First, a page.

Simanaitis Says

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SCIENCE CONSISTS of following evidence in seeking truth. This succinct characterization comes from comments made by Rush Holt, in his editorial “Democracy’s Plight,” in Science, February 1, 2019.

Rush Holt, chief executive officer AAAS and executive publisher of the Science family of journals. Photo by Chet Susslin in Science, February 1, 2019.

“Observers,” Holt writes, “speak of ‘Truth Decay,’ dismissal of expertise, and neglect of evidence…. Democracy is at risk when it becomes simply a contest of fervently held opinions or values not grounded in evidence.”

The Wall. Although Holt cites no particular example, I offer the National Emergency of the Wall. There is plentiful evidence against this being anything resembling a national emergency.

For example, the Pew Research Center published “5 Facts About Illegal Immigration in the U.S.,” in November 28, 2018. In particular, the trend of illegal immigration is declining, not rising.

The three states in which unauthorized immigrant population rose from 2007 to 2016 were Louisiana, Maryland, and Massachusetts.

According to The Washington Post, June 25, 2018, “Most Immigrants Who Enter the Country Do So Legally, Federal Data Shows.” That is, illegality is often caused by overstaying visas, not by evading a border wall.

Yet, this evidence is ignored in a constitution-challenging executive branch usurpation of congressional powers.

Image from The Washington Post, June 25, 2018.

Holt’s Perception. “Democracy,” Holt writes, “requires a citizenry that is informed, as well as engaged. We must find an opening to reinforce among citizens a renewed appreciation for evidence.”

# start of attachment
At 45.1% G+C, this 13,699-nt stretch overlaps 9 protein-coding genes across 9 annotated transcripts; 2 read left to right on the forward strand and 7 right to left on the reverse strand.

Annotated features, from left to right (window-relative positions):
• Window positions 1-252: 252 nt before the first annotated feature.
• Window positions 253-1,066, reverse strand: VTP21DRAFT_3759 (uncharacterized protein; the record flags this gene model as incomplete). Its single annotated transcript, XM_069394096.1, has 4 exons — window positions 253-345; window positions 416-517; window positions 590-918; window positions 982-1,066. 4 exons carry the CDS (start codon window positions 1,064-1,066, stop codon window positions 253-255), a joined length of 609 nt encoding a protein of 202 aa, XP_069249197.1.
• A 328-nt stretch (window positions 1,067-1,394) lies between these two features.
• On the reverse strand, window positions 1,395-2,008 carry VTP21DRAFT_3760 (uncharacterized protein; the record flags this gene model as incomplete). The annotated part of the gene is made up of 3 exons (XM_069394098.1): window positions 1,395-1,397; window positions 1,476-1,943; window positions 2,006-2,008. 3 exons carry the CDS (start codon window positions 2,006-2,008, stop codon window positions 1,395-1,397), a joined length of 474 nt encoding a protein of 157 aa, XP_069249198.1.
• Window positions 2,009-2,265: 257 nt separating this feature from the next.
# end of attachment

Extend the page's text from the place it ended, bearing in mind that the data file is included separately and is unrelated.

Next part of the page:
And he notes, “Approaching an understanding of the actual state of things is what science does well.”

Illustration by Davide Bonazzi/Salzman Art in Science, February 1, 2019.

Holt’s Suggestion. “In the United States,” Holt observes, “the public’s approval and trust in science are relatively strong compared with other institutions, a finding that had been observed in public surveys for decades…. This essence of science is to demand evidence at every turn and to discard ideas when they are shown not to comport with the evidence.”

“This thinking,” he says, “is not reserved solely for scientists, and one need not be an expert to demand evidence.”

Holt concludes, “… this enormously powerful way of thinking is available to all in their daily lives and their civic roles. A long shot? Perhaps. But it is the only opening I see to address democracy’s plight.” ds

© Dennis Simanaitis,, 2019

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